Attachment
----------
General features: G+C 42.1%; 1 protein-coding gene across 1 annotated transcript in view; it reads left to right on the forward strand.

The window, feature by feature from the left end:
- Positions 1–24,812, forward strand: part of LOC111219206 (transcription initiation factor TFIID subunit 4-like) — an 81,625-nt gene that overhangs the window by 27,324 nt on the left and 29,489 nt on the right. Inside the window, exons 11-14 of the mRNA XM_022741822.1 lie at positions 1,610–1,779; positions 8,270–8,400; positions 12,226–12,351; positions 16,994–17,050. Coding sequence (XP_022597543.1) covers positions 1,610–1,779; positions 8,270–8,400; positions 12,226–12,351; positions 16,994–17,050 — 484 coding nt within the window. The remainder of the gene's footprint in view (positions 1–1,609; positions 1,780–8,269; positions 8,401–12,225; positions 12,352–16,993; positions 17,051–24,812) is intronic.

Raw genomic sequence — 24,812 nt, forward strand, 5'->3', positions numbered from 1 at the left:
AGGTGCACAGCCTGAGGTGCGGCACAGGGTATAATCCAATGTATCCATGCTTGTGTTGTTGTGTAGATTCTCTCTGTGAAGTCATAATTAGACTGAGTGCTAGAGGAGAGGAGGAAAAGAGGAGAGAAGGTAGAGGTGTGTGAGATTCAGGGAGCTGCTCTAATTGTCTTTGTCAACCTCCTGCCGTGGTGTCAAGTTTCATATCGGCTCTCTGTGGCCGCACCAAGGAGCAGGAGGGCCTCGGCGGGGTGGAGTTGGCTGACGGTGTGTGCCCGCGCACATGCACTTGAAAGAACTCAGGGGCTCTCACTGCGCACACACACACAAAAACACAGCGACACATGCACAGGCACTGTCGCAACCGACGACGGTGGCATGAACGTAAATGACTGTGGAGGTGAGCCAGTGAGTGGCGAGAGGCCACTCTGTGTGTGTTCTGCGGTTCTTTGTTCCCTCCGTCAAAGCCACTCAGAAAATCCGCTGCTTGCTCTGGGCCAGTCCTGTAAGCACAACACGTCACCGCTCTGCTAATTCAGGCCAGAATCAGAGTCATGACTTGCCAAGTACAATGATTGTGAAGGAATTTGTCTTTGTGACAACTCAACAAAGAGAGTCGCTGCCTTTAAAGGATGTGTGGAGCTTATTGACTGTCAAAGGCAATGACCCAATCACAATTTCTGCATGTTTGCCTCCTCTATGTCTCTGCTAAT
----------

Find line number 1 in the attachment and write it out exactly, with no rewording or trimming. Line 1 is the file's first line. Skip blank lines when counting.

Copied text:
General features: G+C 42.1%; 1 protein-coding gene across 1 annotated transcript in view; it reads left to right on the forward strand.